Hello friends. Wherever you are in the world, I assume that you are trying to stay at home as much as you can to help stop the spread of COVID-19. Let’s not beat around the bush: this is a crappy time and most of us are spending almost all of our time indoors. Even introverts such as myself are struggling with the general lack of social interaction. I have come to realize that I don’t necessarily like being alone, but I like being alone with other people. I like to be in my own zone and focused on my work, but have the option to talk to one of my coworkers if I want to. Anyways, we are all doing what we need to do to help shut this thing down and we need to make the best of it that we can. For today’s blog I wanted to focus on some of the little creative things that you could be doing whenever your mind needs a break.
I understand that for many people who have the option to work from home, your kitchen table or your home office or your crafting area or your coffee table has been turned into your makeshift workspace. My company is having us all work from home until at least early May so my craft desk has been turned into a workspace for the time being.
Even if your work area feels like it is crowding the places where you usually go to express your creative side, it is important to find ways to let your brain do something besides work. Below are some examples of things that I am doing to pass the time:
1. Use up any craft kits that you have stored away. In the picture below, my mother and I are working on a card kit that she recently got. Go ravage your closets and find the random sewing, pottery, painting, or color by number kit that you bought once because you thought it would be fun and then never did it. If you have children, look through all of the kits they may have received as gifts and see if there is anything that you could do together.
2. Send someone a card. For those of you that do not necessarily have a large pile of craft supplies to fall back on, this takes almost nothing at all. Grab a piece of cardstock, construction paper or even white printer paper and some pens or markers and go to town. If you have stamps or stickers, go wild and add those on there! This is a great way to expel some creative energy while also putting a smile on the face of someone that you aren’t able to see in person for a while. My grandmother is in a nursing home which is not currently allowing visitors in so this is a card that my fiancé and I wrote in and sent to her to hopefully make her smile.
3. Redecorate with only the things you already have. Since you will be stuck in your home for an extended period of time, why not make some small changes to freshen up the space? Switch the pillows on your bed and couch, move your plant to a different shelf, rearrange the pictures on your wall. Little things like that can make you feel like you’ve accomplished something big.
4. Make some cookies. If you don’t like cookies then I really don’t know what to do with you. But most cookie recipes only need flour, sugar, butter, salt and either baking powder or baking soda to work. If you don’t have chocolate chips, throw sprinkles in there. Or make sugar cookies. There are approximately 18765 cookie recipes online so you will be able to find one that fits the ingredients that you have available. Below are some cookies that I made last night which were delicious!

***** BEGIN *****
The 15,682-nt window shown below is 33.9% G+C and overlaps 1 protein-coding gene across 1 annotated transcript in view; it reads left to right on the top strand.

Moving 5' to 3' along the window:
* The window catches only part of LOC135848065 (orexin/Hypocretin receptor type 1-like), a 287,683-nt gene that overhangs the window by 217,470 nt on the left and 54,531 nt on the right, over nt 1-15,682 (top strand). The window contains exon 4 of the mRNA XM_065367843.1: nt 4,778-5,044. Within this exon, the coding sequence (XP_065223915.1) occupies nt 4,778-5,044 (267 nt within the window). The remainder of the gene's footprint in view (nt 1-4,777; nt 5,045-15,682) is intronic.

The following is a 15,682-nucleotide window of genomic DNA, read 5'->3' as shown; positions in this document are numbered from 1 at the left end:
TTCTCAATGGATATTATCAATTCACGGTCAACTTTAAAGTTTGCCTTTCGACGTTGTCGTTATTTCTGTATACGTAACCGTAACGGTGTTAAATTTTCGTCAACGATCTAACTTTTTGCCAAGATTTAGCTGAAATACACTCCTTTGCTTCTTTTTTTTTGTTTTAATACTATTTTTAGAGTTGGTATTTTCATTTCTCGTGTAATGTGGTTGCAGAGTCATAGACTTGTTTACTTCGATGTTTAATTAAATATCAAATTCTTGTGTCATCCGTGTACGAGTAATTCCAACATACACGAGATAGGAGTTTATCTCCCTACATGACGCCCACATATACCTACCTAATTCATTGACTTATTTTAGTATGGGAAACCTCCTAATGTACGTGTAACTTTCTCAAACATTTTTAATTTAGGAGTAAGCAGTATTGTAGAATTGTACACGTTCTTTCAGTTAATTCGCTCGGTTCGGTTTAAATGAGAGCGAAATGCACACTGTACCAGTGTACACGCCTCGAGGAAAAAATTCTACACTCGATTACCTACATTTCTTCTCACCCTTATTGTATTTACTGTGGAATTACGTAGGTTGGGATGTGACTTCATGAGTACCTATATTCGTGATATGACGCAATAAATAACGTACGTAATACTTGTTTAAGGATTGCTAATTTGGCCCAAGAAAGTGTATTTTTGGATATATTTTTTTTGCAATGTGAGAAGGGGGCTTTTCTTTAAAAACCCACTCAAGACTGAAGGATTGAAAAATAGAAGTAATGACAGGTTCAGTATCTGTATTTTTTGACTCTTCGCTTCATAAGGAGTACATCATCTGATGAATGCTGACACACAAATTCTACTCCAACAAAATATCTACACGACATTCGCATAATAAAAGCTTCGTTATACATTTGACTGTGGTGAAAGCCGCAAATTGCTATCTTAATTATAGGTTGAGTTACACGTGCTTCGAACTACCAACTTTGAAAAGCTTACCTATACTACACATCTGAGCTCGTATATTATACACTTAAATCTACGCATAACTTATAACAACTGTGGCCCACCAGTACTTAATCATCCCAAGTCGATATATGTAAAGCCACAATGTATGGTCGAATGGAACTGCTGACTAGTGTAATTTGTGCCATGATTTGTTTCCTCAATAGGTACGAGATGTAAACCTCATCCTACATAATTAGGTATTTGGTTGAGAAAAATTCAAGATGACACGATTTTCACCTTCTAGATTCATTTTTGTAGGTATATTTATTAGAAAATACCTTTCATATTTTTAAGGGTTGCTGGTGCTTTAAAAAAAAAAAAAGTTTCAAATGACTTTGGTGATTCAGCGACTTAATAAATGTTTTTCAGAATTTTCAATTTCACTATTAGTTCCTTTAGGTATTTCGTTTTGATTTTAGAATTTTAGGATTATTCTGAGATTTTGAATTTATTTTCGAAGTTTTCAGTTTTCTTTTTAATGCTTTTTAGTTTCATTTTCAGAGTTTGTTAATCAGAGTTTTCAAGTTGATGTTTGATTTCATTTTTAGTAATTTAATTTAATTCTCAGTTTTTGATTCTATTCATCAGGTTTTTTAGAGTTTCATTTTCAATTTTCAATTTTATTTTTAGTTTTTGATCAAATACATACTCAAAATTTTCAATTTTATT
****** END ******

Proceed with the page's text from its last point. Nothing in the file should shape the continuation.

5. Of course, if you are more of a seasoned crafter who has the supplies, this is also the time to do the big projects that you haven’t had time for. Refinish the dresser. Paint the cabinets. Sew new pillowcases for the couch. We have all the time in the world right now, so use it.
6. My final suggestion is not really crafty related, but just something that I have been trying to do with all of my extra time: find a new book, Youtube channel, podcast or blog. Or just revisit one that you really love. I am a Harry Potter girl so yesterday I picked up the third book and just started reading. For me, taking small breaks from staring at my computer screen really helped me get through the day. Find a new blog on a topic that has always interested you or on a topic that you want to improve on. Might I suggest this blog: Managerine Leadership: https://www.managerine.com/#/. My wonderful, talented, badass friend Julia just recently started a blog on female leadership and empowerment and is also offering a subscription box with leadership books and products from women-owned businesses every month. Take this time to invest in yourself and find a new outlet that feeds your passion and gives you a chance to focus on something other than work or the state of the world right now.
And finally, given the state of the world right now, I need to take a moment to thank all of the people in my life who don’t have the time to just sit back and relax right now. Thank you to my fiancé who is a police officer and my two cousins who are healthcare workers and to all of the grocery store workers I know who still have to go to work every day so you can get supplies. If you have any essential workers in your life, go thank them, because they need it.
Next blog we should be back to regularly scheduled content with, hopefully, an update on how wedding centerpieces are going. Stay safe my friends!